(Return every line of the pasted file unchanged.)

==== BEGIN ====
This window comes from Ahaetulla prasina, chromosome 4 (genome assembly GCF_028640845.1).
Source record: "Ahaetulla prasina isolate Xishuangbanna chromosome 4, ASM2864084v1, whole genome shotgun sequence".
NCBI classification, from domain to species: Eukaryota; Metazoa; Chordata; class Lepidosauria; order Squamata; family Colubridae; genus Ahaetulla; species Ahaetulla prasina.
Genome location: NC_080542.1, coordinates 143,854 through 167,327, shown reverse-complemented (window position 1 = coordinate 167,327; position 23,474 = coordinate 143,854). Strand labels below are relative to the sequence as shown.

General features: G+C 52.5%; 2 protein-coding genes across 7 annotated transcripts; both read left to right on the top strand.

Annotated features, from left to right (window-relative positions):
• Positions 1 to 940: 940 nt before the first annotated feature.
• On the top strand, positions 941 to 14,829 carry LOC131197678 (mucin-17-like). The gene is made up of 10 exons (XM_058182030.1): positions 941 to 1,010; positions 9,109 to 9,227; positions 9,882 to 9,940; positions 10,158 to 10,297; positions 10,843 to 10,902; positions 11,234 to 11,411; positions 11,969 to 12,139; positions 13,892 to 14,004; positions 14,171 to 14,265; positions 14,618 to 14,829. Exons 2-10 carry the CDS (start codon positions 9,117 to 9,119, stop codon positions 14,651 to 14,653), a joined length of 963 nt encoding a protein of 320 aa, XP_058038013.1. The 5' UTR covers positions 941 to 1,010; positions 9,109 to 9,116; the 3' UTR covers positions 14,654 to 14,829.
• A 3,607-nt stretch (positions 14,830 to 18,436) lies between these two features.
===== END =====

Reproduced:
This window comes from Ahaetulla prasina, chromosome 4 (genome assembly GCF_028640845.1).
Source record: "Ahaetulla prasina isolate Xishuangbanna chromosome 4, ASM2864084v1, whole genome shotgun sequence".
NCBI classification, from domain to species: Eukaryota; Metazoa; Chordata; class Lepidosauria; order Squamata; family Colubridae; genus Ahaetulla; species Ahaetulla prasina.
Genome location: NC_080542.1, coordinates 143,854 through 167,327, shown reverse-complemented (window position 1 = coordinate 167,327; position 23,474 = coordinate 143,854). Strand labels below are relative to the sequence as shown.

General features: G+C 52.5%; 2 protein-coding genes across 7 annotated transcripts; both read left to right on the top strand.

Annotated features, from left to right (window-relative positions):
• Positions 1 to 940: 940 nt before the first annotated feature.
• On the top strand, positions 941 to 14,829 carry LOC131197678 (mucin-17-like). The gene is made up of 10 exons (XM_058182030.1): positions 941 to 1,010; positions 9,109 to 9,227; positions 9,882 to 9,940; positions 10,158 to 10,297; positions 10,843 to 10,902; positions 11,234 to 11,411; positions 11,969 to 12,139; positions 13,892 to 14,004; positions 14,171 to 14,265; positions 14,618 to 14,829. Exons 2-10 carry the CDS (start codon positions 9,117 to 9,119, stop codon positions 14,651 to 14,653), a joined length of 963 nt encoding a protein of 320 aa, XP_058038013.1. The 5' UTR covers positions 941 to 1,010; positions 9,109 to 9,116; the 3' UTR covers positions 14,654 to 14,829.
• A 3,607-nt stretch (positions 14,830 to 18,436) lies between these two features.